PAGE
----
Step 1: Determine Your Maintenance Calorie Intake
To accurately track your macros, you need to know what your daily calorie needs are (maintenance calorie intake). There are various equations, such as the Mifflin-St. Jeor equation, for doing this or you can use an online tool. Most of these calculators will need the following information:

  • Age
  • Height
  • Current weight
  • Goal weight
  • Activity levels
Step 2: Set Your Daily Calorie Goal
Once you have calculated your current total daily energy expenditure (TDEE), you can either adjust this number up or down to the number of calories you should consume daily to attain your nutritional goal. If you aim to lose weight, you will want to reduce the number of calories consumed. Whereas if you want to build muscle, your goal will be to increase the number of calories per day.
Step 3: Decide your Macro Ratio
You have established how many calories you need to consume each day. The next step is to figure out what ratio of macronutrients will help you achieve your goal most efficiently. The typical recommendation for macronutrient ratio is as follows:

  • Carbohydrates: 45-65% of total calories consumed
  • Fats: 20-35%
  • Proteins: 10-35%

You can fine-tune this ratio to attain specific objectives. For example, if you want to build muscle mass, you may want to decrease the number of carbs and fats in favor of an increase in proteins. On the other hand, if you are following a Keto diet, you will want to drop the percentage of carbs right down to about 10% and up your fat intake.
Step 4: Count Your Macros
Here is an example of how to calculate the macronutrients required for a 2000-calorie diet:

Let's say you choose a ratio of 50% carbs, 30% proteins, and 20% fat.

  • You need 50% of 2000 calories = 1000 calories from carbohydrates per day. At four calories per gram, you need 250g of carbs.
  • You need 30% of 2000 calories = 600 calories from protein per day. At four calories per gram, this translates to 150g of protein daily.
  • You need 20% of 2000 calories = 400 calories from fat per day. At nine calories per gram, this equates to 45g of fat per day.

With this macronutrient ratio, your ideal daily intake would comprise 250g carbs + 150g protein + 45g fat.

Track Your Macros: Tools for Tracking Macros

The term ‘tracking macros’ simply refers to keeping track of the foods you eat. You can do this the good old-fashioned way with pen and paper, or you can use a website, food journal, or macro tracking app.
Macro tracking app
There are several macro tracking apps available for iPhone or Android devices. This is one of the most convenient ways of logging your macros. These user-friendly apps are specifically designed to simplify how you track your food consumption. You can use the apps to calculate the calories in the different foods you eat and monitor your macronutrient percentages daily.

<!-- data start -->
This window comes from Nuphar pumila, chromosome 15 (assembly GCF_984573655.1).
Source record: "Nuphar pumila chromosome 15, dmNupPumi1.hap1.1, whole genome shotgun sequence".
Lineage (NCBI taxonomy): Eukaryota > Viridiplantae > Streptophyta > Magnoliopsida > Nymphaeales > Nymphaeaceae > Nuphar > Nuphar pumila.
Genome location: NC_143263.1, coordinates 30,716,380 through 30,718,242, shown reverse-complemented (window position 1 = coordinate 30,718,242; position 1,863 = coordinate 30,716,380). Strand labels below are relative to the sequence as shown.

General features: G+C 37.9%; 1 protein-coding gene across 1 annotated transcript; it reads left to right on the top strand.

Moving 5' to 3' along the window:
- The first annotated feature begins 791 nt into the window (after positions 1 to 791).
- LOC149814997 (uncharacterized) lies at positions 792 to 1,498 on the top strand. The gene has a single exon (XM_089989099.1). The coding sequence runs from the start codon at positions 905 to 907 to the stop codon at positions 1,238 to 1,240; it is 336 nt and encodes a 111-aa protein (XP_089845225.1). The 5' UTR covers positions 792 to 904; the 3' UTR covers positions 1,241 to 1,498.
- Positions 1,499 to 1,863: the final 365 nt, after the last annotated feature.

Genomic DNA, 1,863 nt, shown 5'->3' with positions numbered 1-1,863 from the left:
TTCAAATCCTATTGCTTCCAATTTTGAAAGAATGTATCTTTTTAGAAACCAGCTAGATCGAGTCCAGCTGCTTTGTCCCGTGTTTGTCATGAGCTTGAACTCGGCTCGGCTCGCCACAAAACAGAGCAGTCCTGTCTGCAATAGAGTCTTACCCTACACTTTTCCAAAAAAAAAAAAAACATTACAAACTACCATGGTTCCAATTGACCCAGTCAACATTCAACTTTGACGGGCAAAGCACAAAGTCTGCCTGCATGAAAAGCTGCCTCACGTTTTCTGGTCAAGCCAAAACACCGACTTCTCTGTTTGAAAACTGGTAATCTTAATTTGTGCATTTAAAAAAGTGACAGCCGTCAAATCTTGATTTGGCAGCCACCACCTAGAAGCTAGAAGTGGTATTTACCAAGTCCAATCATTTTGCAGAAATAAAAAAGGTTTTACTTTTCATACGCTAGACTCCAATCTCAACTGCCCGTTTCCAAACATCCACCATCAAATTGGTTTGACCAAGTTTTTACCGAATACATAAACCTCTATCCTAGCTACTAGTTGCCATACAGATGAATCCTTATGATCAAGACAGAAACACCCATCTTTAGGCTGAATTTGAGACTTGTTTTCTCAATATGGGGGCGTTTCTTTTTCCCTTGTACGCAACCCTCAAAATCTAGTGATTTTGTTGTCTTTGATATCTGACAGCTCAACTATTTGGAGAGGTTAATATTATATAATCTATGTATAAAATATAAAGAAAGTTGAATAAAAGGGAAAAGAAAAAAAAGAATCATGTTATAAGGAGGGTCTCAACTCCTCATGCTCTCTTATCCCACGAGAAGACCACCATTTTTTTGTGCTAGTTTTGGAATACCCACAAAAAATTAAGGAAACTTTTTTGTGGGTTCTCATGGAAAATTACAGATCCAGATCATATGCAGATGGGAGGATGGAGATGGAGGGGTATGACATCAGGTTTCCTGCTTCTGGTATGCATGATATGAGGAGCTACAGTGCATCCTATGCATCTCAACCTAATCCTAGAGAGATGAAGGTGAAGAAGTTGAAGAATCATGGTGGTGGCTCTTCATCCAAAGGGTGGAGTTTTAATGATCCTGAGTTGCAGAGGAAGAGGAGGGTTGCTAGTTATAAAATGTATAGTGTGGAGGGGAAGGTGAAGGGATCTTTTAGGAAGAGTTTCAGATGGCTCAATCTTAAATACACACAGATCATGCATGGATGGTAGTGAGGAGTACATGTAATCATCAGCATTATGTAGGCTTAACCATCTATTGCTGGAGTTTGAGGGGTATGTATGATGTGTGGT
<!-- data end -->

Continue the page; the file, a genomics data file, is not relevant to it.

Digital Food Scale
To track your macros accurately you should measure and weigh everything you eat. To do this, you can use measuring spoons, measuring cups, and measuring jugs. However, the most accurate way of measuring your food portions is using a food scale. If you want results, being precise with your nutrition is critical.

Glass Food Storage Containers
Weighing out portions of ingredients before each meal may seem like quite a mission. To save time, you can weigh out a few portions of the same thing at a time or weigh out all the components for your meals over the next two or three days at one time. In this case, you may want to store your weighed-out ingredients in separate containers so you can easily use them later without having to get the scale out again. Opt for glass containers. They last longer than plastic and are better for your health, especially if you plan to microwave your food portions.
Make Tracking Macros Easy

Make Tracking Macros Easy

Eating balanced meals is an essential component of any nutritional plan. Getting just the right ratio of macronutrients across your meals in a day can be tricky. Factor takes the thinking work out of meal preparation. Skip the irksome portion weighing and choose from a variety of dietary preferences such as Keto, Calorie Smart, and Protein Plus. Our dietitian-approved, ready-made meals are delivered to your door weekly. Healthy diet-appropriate food at your convenience!